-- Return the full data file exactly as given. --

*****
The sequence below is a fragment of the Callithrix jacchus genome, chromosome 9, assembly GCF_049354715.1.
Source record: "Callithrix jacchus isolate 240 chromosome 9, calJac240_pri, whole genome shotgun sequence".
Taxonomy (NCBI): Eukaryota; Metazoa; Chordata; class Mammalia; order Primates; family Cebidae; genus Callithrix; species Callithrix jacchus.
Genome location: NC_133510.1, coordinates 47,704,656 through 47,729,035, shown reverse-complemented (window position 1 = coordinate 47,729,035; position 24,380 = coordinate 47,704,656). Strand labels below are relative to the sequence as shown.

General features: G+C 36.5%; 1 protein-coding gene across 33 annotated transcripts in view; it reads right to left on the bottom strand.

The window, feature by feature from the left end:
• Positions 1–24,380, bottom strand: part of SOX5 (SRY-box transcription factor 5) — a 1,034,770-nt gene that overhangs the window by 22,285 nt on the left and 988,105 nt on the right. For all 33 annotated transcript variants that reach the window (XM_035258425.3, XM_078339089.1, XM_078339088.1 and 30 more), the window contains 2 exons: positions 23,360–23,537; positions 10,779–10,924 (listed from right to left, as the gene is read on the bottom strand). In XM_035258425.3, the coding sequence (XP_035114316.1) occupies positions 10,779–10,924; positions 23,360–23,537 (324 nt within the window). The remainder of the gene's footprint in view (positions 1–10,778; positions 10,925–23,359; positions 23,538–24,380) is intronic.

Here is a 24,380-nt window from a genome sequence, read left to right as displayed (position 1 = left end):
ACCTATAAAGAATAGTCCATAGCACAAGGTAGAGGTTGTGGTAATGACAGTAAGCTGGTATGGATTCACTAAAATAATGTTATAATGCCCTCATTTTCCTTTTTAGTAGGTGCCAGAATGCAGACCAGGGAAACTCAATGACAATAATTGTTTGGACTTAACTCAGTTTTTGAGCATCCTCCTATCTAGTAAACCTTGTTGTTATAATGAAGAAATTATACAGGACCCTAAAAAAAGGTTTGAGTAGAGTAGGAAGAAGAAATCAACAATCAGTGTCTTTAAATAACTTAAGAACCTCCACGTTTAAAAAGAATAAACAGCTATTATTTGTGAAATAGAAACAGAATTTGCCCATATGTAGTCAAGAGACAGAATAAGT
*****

The sequence below is a fragment of the Callithrix jacchus genome, chromosome 9, assembly GCF_049354715.1.
Source record: "Callithrix jacchus isolate 240 chromosome 9, calJac240_pri, whole genome shotgun sequence".
Taxonomy (NCBI): Eukaryota; Metazoa; Chordata; class Mammalia; order Primates; family Cebidae; genus Callithrix; species Callithrix jacchus.
Genome location: NC_133510.1, coordinates 47,704,656 through 47,729,035, shown reverse-complemented (window position 1 = coordinate 47,729,035; position 24,380 = coordinate 47,704,656). Strand labels below are relative to the sequence as shown.

General features: G+C 36.5%; 1 protein-coding gene across 33 annotated transcripts in view; it reads right to left on the bottom strand.

The window, feature by feature from the left end:
• Positions 1–24,380, bottom strand: part of SOX5 (SRY-box transcription factor 5) — a 1,034,770-nt gene that overhangs the window by 22,285 nt on the left and 988,105 nt on the right. For all 33 annotated transcript variants that reach the window (XM_035258425.3, XM_078339089.1, XM_078339088.1 and 30 more), the window contains 2 exons: positions 23,360–23,537; positions 10,779–10,924 (listed from right to left, as the gene is read on the bottom strand). In XM_035258425.3, the coding sequence (XP_035114316.1) occupies positions 10,779–10,924; positions 23,360–23,537 (324 nt within the window). The remainder of the gene's footprint in view (positions 1–10,778; positions 10,925–23,359; positions 23,538–24,380) is intronic.

Here is a 24,380-nt window from a genome sequence, read left to right as displayed (position 1 = left end):
ACCTATAAAGAATAGTCCATAGCACAAGGTAGAGGTTGTGGTAATGACAGTAAGCTGGTATGGATTCACTAAAATAATGTTATAATGCCCTCATTTTCCTTTTTAGTAGGTGCCAGAATGCAGACCAGGGAAACTCAATGACAATAATTGTTTGGACTTAACTCAGTTTTTGAGCATCCTCCTATCTAGTAAACCTTGTTGTTATAATGAAGAAATTATACAGGACCCTAAAAAAAGGTTTGAGTAGAGTAGGAAGAAGAAATCAACAATCAGTGTCTTTAAATAACTTAAGAACCTCCACGTTTAAAAAGAATAAACAGCTATTATTTGTGAAATAGAAACAGAATTTGCCCATATGTAGTCAAGAGACAGAATAAGT